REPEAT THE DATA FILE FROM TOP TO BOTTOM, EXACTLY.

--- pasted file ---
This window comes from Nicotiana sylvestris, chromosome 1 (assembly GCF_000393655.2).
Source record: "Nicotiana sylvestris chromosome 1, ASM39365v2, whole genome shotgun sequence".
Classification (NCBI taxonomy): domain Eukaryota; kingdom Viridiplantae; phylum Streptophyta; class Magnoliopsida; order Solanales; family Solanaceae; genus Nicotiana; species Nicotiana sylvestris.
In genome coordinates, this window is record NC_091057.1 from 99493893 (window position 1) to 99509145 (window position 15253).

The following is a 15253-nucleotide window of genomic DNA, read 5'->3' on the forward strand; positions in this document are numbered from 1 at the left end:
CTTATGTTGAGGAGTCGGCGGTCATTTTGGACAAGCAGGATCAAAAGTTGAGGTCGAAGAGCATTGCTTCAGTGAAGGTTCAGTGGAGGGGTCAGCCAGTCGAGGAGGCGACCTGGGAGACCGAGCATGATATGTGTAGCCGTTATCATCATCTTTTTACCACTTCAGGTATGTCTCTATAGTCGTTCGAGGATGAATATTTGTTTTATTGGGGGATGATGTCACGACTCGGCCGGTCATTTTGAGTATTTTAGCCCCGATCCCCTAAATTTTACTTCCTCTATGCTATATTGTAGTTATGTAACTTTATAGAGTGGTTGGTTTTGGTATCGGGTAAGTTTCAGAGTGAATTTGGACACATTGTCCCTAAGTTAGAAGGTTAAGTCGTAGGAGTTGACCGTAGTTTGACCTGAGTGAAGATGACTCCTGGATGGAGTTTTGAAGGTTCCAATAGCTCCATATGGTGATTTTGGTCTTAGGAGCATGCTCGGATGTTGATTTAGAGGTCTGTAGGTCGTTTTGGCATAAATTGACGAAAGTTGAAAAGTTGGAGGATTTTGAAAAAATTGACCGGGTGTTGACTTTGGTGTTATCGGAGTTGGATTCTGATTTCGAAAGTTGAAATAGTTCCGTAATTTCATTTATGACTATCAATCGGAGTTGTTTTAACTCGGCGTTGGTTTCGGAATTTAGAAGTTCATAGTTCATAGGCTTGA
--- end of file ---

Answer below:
This window comes from Nicotiana sylvestris, chromosome 1 (assembly GCF_000393655.2).
Source record: "Nicotiana sylvestris chromosome 1, ASM39365v2, whole genome shotgun sequence".
Classification (NCBI taxonomy): domain Eukaryota; kingdom Viridiplantae; phylum Streptophyta; class Magnoliopsida; order Solanales; family Solanaceae; genus Nicotiana; species Nicotiana sylvestris.
In genome coordinates, this window is record NC_091057.1 from 99493893 (window position 1) to 99509145 (window position 15253).

The following is a 15253-nucleotide window of genomic DNA, read 5'->3' on the forward strand; positions in this document are numbered from 1 at the left end:
CTTATGTTGAGGAGTCGGCGGTCATTTTGGACAAGCAGGATCAAAAGTTGAGGTCGAAGAGCATTGCTTCAGTGAAGGTTCAGTGGAGGGGTCAGCCAGTCGAGGAGGCGACCTGGGAGACCGAGCATGATATGTGTAGCCGTTATCATCATCTTTTTACCACTTCAGGTATGTCTCTATAGTCGTTCGAGGATGAATATTTGTTTTATTGGGGGATGATGTCACGACTCGGCCGGTCATTTTGAGTATTTTAGCCCCGATCCCCTAAATTTTACTTCCTCTATGCTATATTGTAGTTATGTAACTTTATAGAGTGGTTGGTTTTGGTATCGGGTAAGTTTCAGAGTGAATTTGGACACATTGTCCCTAAGTTAGAAGGTTAAGTCGTAGGAGTTGACCGTAGTTTGACCTGAGTGAAGATGACTCCTGGATGGAGTTTTGAAGGTTCCAATAGCTCCATATGGTGATTTTGGTCTTAGGAGCATGCTCGGATGTTGATTTAGAGGTCTGTAGGTCGTTTTGGCATAAATTGACGAAAGTTGAAAAGTTGGAGGATTTTGAAAAAATTGACCGGGTGTTGACTTTGGTGTTATCGGAGTTGGATTCTGATTTCGAAAGTTGAAATAGTTCCGTAATTTCATTTATGACTATCAATCGGAGTTGTTTTAACTCGGCGTTGGTTTCGGAATTTAGAAGTTCATAGTTCATAGGCTTGA